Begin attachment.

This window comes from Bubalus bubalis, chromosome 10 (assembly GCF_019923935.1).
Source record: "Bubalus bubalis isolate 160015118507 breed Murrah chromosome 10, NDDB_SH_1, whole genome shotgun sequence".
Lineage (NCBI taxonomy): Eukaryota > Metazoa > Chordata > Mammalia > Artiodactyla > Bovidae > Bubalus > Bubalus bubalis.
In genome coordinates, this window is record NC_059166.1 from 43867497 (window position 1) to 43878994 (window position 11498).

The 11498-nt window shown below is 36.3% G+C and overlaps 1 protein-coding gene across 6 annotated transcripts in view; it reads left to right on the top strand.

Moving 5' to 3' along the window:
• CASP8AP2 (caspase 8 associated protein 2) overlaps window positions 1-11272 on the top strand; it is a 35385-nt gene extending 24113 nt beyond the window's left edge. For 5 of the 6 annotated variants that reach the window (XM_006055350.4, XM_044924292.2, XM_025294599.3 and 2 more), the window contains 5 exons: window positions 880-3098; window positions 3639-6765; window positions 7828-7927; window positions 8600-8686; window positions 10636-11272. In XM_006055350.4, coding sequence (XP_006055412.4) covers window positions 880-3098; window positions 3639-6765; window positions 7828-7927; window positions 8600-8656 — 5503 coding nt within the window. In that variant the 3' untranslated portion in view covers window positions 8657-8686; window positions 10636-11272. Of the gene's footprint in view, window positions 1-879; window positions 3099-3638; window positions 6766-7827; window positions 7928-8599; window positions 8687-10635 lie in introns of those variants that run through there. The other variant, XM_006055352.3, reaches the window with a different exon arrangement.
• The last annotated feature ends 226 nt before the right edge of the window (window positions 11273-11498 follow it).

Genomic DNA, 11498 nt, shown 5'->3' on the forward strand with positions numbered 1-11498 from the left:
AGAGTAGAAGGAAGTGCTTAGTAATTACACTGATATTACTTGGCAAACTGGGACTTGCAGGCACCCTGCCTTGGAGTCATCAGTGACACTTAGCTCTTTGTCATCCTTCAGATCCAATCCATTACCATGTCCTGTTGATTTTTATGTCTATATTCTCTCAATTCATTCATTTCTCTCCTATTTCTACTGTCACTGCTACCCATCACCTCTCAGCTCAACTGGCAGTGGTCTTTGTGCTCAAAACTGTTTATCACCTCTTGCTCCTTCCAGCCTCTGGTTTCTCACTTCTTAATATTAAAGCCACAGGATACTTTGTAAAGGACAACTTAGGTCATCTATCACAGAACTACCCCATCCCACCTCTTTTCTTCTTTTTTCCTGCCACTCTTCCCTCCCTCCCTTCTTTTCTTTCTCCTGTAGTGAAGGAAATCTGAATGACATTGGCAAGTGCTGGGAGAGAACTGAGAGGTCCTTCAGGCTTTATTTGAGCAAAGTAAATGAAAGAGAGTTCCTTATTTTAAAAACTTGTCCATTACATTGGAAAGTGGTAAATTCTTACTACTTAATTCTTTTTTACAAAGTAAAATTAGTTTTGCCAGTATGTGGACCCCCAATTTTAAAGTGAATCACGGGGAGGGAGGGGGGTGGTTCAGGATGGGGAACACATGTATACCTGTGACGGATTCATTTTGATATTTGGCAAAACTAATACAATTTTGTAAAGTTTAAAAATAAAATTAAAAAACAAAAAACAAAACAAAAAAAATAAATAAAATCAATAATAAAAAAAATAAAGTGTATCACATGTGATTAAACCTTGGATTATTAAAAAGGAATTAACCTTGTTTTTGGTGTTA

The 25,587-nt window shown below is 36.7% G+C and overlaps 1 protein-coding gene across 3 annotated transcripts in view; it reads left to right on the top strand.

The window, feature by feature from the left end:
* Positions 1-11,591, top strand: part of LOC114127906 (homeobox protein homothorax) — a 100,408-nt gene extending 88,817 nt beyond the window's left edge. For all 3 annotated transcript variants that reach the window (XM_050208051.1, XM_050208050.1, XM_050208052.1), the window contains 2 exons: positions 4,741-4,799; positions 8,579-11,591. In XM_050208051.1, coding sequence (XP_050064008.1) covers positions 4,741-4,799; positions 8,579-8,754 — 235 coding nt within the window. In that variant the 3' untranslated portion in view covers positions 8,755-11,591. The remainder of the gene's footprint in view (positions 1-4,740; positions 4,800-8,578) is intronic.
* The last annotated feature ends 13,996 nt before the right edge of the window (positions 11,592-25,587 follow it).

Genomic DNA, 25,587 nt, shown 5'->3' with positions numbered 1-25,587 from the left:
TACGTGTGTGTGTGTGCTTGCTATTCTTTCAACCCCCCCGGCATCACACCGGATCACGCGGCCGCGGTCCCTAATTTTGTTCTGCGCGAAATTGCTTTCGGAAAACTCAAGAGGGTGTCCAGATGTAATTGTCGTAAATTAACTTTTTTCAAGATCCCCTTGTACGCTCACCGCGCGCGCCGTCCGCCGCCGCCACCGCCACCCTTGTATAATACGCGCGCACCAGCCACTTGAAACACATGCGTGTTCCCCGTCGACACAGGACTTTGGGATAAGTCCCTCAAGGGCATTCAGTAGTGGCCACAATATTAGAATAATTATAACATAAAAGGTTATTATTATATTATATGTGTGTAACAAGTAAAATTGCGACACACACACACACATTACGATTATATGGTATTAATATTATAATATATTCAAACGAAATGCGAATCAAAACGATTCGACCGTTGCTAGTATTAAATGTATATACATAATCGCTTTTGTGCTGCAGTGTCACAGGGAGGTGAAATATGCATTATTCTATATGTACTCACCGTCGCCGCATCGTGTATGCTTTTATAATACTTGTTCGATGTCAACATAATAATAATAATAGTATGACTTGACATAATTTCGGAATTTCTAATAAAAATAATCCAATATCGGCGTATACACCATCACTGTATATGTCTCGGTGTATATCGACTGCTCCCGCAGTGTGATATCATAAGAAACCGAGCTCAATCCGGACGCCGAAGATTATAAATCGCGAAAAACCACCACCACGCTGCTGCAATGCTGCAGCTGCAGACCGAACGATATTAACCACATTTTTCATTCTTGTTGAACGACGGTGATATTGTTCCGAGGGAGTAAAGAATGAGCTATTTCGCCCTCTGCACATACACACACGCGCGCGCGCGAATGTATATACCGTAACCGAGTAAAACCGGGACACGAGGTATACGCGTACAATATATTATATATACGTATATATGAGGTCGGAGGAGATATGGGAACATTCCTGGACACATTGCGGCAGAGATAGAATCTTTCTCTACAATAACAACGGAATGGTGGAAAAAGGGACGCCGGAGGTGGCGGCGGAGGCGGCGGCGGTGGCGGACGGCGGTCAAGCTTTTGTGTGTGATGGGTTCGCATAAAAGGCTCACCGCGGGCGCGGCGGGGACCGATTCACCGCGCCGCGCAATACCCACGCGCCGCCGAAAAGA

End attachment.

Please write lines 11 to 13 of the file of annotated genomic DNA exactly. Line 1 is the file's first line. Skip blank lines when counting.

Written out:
The 25,587-nt window shown below is 36.7% G+C and overlaps 1 protein-coding gene across 3 annotated transcripts in view; it reads left to right on the top strand.

The window, feature by feature from the left end:
* Positions 1-11,591, top strand: part of LOC114127906 (homeobox protein homothorax) — a 100,408-nt gene extending 88,817 nt beyond the window's left edge. For all 3 annotated transcript variants that reach the window (XM_050208051.1, XM_050208050.1, XM_050208052.1), the window contains 2 exons: positions 4,741-4,799; positions 8,579-11,591. In XM_050208051.1, coding sequence (XP_050064008.1) covers positions 4,741-4,799; positions 8,579-8,754 — 235 coding nt within the window. In that variant the 3' untranslated portion in view covers positions 8,755-11,591. The remainder of the gene's footprint in view (positions 1-4,740; positions 4,800-8,578) is intronic.